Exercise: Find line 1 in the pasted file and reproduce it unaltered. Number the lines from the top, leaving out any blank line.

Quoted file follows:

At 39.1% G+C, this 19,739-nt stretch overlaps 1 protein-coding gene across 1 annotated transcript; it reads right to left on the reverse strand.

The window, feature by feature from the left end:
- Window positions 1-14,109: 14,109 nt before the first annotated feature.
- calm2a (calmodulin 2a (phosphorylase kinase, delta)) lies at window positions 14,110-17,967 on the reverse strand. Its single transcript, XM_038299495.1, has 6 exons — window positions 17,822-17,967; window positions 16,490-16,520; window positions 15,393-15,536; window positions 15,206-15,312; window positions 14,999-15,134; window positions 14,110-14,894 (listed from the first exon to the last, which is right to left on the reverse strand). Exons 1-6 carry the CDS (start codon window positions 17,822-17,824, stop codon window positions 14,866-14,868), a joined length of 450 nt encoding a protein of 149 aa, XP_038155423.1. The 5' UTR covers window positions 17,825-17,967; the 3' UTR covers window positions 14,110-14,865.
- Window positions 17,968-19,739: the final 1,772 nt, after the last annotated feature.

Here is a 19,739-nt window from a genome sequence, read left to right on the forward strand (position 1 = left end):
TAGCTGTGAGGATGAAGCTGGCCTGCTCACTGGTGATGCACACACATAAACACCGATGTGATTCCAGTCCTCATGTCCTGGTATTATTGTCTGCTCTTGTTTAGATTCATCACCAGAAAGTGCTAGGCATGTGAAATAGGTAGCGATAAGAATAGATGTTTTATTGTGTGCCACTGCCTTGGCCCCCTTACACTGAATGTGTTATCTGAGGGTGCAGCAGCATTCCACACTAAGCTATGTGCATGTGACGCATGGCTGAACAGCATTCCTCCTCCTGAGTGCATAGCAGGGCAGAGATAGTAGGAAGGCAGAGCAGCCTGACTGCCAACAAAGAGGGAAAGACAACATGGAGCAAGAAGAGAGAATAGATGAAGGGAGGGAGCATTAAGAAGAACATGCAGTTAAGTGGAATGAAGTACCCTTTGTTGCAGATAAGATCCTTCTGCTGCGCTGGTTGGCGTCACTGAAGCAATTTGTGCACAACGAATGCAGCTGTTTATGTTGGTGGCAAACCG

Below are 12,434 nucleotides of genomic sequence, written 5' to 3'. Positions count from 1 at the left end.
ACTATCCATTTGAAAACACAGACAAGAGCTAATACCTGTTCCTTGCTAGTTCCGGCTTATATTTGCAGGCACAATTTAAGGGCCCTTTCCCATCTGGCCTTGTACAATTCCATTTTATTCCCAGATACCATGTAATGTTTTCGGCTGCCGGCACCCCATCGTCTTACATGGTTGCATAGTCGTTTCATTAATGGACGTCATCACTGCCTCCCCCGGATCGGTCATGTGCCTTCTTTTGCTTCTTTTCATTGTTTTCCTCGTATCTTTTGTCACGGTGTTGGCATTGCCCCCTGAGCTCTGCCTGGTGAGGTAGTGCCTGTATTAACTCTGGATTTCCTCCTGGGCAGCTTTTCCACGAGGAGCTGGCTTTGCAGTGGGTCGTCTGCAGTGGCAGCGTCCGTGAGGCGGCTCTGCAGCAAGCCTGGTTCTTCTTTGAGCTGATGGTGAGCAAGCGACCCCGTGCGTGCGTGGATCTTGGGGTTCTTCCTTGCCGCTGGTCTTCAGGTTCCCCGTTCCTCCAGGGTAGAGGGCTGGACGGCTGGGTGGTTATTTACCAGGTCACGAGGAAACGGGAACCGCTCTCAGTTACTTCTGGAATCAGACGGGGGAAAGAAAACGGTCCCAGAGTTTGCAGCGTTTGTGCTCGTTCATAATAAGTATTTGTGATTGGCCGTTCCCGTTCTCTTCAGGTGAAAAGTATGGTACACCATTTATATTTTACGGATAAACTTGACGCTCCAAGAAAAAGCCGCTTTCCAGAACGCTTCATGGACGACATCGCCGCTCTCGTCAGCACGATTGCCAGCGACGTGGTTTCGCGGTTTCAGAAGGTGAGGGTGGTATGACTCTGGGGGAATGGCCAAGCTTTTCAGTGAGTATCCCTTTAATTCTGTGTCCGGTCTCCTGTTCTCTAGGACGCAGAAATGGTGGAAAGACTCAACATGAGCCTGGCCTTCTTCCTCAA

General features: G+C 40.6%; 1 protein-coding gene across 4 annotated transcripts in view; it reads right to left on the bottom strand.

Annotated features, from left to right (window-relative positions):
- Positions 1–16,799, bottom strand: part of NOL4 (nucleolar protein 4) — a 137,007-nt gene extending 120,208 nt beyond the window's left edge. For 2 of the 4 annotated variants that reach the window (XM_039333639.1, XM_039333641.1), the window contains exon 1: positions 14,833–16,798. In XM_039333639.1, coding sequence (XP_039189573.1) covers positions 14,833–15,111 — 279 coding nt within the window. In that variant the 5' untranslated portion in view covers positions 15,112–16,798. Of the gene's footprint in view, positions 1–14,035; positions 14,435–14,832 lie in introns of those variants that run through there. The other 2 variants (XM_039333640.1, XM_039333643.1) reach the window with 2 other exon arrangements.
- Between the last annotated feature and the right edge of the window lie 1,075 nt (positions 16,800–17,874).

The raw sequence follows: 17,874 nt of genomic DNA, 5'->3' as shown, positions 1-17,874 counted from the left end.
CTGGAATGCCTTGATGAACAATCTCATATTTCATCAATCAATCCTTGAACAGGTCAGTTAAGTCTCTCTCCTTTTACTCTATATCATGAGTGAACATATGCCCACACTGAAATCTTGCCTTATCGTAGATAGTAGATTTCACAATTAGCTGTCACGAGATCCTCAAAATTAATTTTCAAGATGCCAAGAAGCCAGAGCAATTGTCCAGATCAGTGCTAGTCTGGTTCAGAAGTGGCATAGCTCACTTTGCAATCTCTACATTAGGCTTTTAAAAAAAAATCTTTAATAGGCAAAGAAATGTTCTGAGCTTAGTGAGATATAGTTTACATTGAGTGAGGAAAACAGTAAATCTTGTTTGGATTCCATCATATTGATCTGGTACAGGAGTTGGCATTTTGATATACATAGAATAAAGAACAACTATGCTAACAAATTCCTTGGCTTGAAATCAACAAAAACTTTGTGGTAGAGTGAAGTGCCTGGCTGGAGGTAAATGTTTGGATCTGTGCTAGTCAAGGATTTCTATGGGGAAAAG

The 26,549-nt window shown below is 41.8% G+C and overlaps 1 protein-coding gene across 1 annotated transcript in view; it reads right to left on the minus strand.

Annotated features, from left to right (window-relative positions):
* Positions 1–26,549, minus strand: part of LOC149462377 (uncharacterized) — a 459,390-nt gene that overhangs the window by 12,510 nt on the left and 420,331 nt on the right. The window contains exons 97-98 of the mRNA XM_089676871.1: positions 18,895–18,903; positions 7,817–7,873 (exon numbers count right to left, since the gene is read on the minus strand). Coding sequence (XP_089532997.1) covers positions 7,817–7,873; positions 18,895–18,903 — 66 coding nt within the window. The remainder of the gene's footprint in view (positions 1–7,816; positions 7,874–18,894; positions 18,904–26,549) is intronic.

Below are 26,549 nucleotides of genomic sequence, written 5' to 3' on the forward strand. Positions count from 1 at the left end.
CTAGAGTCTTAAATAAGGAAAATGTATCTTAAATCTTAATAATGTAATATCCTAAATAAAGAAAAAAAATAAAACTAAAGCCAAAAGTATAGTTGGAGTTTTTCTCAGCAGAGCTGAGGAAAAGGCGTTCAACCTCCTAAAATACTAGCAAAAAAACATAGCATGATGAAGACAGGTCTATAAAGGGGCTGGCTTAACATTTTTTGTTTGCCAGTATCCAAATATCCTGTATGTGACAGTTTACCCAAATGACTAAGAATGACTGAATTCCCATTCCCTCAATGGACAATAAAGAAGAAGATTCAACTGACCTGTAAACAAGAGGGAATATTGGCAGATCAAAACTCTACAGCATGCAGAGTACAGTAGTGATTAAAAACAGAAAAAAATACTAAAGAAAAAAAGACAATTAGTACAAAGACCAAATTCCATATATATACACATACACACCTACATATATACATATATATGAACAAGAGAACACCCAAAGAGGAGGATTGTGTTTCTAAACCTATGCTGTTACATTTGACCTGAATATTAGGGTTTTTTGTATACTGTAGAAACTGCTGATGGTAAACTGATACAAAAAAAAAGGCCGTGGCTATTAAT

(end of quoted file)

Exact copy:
At 39.1% G+C, this 19,739-nt stretch overlaps 1 protein-coding gene across 1 annotated transcript; it reads right to left on the reverse strand.